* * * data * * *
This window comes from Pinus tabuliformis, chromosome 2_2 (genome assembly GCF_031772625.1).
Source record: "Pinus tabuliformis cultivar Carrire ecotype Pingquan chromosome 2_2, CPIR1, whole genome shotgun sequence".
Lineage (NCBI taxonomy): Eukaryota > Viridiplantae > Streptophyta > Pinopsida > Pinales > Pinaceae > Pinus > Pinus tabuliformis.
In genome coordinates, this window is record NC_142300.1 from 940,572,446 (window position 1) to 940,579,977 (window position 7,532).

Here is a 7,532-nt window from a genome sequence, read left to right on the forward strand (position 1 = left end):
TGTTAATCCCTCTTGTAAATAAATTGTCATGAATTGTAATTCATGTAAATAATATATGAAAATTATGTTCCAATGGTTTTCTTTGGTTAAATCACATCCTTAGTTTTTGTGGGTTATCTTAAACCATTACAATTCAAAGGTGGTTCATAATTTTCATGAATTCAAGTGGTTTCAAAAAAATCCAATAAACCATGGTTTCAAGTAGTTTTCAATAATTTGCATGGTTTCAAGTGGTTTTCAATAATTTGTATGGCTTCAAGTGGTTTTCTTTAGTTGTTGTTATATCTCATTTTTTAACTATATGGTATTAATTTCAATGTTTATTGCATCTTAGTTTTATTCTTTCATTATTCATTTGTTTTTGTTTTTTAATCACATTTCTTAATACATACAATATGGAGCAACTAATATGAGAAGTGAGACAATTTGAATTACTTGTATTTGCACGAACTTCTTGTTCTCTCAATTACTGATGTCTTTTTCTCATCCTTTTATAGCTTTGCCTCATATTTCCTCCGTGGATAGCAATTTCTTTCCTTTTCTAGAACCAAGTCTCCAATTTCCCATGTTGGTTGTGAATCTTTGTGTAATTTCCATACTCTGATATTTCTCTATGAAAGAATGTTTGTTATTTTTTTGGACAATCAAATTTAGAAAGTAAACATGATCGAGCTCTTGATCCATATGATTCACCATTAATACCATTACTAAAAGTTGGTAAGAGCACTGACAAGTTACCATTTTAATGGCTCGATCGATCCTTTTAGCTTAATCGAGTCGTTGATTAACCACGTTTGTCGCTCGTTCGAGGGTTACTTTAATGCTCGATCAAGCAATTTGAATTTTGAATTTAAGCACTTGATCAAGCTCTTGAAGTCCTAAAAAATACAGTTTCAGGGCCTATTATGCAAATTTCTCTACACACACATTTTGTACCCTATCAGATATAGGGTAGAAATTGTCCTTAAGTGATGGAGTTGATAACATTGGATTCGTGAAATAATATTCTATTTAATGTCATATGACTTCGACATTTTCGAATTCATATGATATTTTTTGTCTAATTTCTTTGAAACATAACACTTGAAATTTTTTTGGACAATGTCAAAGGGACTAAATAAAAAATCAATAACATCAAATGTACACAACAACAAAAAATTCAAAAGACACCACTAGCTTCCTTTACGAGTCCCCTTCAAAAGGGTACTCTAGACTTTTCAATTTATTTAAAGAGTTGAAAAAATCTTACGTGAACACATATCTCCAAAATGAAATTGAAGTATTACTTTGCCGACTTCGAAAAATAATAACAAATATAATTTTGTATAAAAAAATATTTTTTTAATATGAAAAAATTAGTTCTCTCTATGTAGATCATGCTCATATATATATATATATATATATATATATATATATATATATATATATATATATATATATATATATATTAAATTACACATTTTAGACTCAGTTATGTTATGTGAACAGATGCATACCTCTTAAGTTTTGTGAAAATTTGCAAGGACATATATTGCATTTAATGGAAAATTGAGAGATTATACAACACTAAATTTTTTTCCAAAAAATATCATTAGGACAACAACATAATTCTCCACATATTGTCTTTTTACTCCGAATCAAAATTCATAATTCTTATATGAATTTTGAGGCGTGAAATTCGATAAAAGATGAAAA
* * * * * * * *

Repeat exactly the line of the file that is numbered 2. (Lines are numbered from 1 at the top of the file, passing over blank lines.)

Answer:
Source record: "Pinus tabuliformis cultivar Carrire ecotype Pingquan chromosome 2_2, CPIR1, whole genome shotgun sequence".